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Learn & Practice

Workplace Wednesday: Dealing with Other People

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In this week’s Workplace Wednesday we explore how to build up your skills of compassion to prepare for interacting with others.

There’s a great line in the 1994 movie Clerks: This job would be great if it weren’t for the customers. (That’s a bit of a sanitized version.) If you’ve been working in any type of customer-facing environment these days – be it retail, customer service, or even client-facing – this quote may resonate with you. A recent Time article even spent several pages explaining “Why Everyone is So Rude Right Now.

This type of stress – constantly adjusting to the behavior of others while keeping yourself calm – can have a long-term strain on your well-being. A recent study found 87% of call center workers reported “high” or “very high” stress levels in their workplaces, and 77% reported “high” or “very high” personal stress levels. While we cannot control how others behave – we can give ourselves the gift of managing our own reactions. There will always be other people around – and not all of them will be 100% kind all the time. While the current increase in challenging behavior will hopefully lessen, the following tips can last a lifetime when dealing with customers.

After a tough day with tough customers, practice compassion. Finding compassion for a difficult person during the difficult interaction can be challenging, but you can build up your skills of compassion outside of these interactions. Working on the skill of compassion for difficult people can build up your resilience to these interactions, while not excusing poor behavior. Try this 10 minute meditation, or just use the following steps whenever!

  1. When you’re ready to practice, reflect on your own-self compassion, your own wish to be free from hardship.
  2. Now bring to mind a difficult customer – perhaps someone with whom you interacted earlier. 
  3. Once you’ve got someone in mind, reflect on their struggles, and how they might respond to the challenges they face.  Notice how – just like you – they want to be free of hardship and suffering.  
  4. You might have emotions stirred by doing this – just notice how this feels and then pull yourself back to the reflection. If you find yourself really getting worked up, take a break and focus on your breath for a moment before returning.
  5. Now we’ll take this a step further – we’re going to try softening the memory of some of these interactions with difficult customers. Picture a specific interaction. Remember it in detail. Picture the scene and recall what you heard and experienced. If any emotions or thoughts arise as a result, just be aware of them. 
  6. Reflect on the challenges of this interaction.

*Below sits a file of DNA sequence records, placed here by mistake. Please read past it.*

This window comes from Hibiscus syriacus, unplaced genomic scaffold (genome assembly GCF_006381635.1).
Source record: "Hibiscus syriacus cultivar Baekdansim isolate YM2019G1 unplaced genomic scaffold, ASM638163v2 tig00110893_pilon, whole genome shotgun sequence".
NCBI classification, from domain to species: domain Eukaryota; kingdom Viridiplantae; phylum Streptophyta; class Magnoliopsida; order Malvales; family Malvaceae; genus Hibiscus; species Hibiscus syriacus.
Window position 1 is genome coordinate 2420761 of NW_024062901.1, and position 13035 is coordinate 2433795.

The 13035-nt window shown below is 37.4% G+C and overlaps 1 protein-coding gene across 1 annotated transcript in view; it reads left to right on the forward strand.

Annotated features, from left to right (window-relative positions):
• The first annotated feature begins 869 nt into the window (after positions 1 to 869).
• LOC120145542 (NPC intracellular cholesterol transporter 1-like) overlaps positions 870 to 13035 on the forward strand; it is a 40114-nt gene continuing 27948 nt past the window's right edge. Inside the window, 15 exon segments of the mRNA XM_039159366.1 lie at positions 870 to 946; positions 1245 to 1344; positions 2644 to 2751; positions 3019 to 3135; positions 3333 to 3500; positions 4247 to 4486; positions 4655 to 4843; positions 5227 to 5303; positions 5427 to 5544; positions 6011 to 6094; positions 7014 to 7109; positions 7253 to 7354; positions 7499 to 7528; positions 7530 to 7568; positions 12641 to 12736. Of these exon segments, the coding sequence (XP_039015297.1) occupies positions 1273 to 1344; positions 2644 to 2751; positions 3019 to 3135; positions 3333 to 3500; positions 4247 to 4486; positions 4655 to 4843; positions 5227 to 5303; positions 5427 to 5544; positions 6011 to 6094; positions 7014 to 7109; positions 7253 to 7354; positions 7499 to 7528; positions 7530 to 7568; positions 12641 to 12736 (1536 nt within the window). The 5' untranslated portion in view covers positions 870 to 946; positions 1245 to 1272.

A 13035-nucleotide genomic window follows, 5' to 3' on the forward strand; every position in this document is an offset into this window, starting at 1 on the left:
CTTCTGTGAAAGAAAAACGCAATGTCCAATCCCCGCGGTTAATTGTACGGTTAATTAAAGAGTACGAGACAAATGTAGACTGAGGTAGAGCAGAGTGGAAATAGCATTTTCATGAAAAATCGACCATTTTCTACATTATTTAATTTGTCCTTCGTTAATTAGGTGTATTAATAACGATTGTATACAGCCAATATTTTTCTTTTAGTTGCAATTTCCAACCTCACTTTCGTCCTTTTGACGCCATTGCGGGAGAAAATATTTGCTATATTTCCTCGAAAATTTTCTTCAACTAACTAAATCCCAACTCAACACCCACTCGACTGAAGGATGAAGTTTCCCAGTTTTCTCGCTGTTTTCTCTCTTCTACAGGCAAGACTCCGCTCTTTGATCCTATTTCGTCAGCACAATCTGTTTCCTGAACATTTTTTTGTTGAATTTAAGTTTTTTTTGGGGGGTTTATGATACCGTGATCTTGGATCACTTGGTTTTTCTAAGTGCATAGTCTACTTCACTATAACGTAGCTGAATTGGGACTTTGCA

7. Now, offer your past self (from earlier in the day) some kind phrases.  Repeat “may you be free of hardship,” silently to yourself. 
  8. Repeat this memory, but with the perspective of the other person. Try to see your own stories and emotions as just one interpretation, and imagine how the other person might have seen things differently.
  9. Now, offer them the kind phrase, “May you be free from suffering.”
  10. Repeat with more difficult customers.

During interactions, practice calming awareness techniques. Tense interactions can cause stressful reactions in the mind and body. One way to keep your perspective is to practice awareness during these moments. It can be as simple as focusing on your feet on the ground, or noticing your breath. When someone’s behavior starts to escalate, observe how your body copes: do you notice tightness in your chest? Pain in your stomach? Moving from reaction to awareness allows you to view the situation from a calm, spacious standpoint.

Notice the Positive Interactions. Our brains are predisposed to notice the negative more than the positive. Despite the rude customers, there are most likely friendly and kind customers as well. When you have positive connections with customers, can you notice the thoughts, memories, and expectations that create those experiences? You might notice them as thoughts and stories in your mind, and you might also notice a felt sense in the body. When you have a positive interaction with a customer, take the time to be aware of what it feels like to see the positive in them.

Nothing excuses poor behavior but customer service jobs will bring you in contact with lots of different types of people. Hopefully, with the tips above, your well-being can be supported despite these circumstances.


Learn more about how the Healthy Minds Framework can support your workplace well-being with our Healthy Minds @Work program.


HM@Work Mental Health Workplace Wednesdays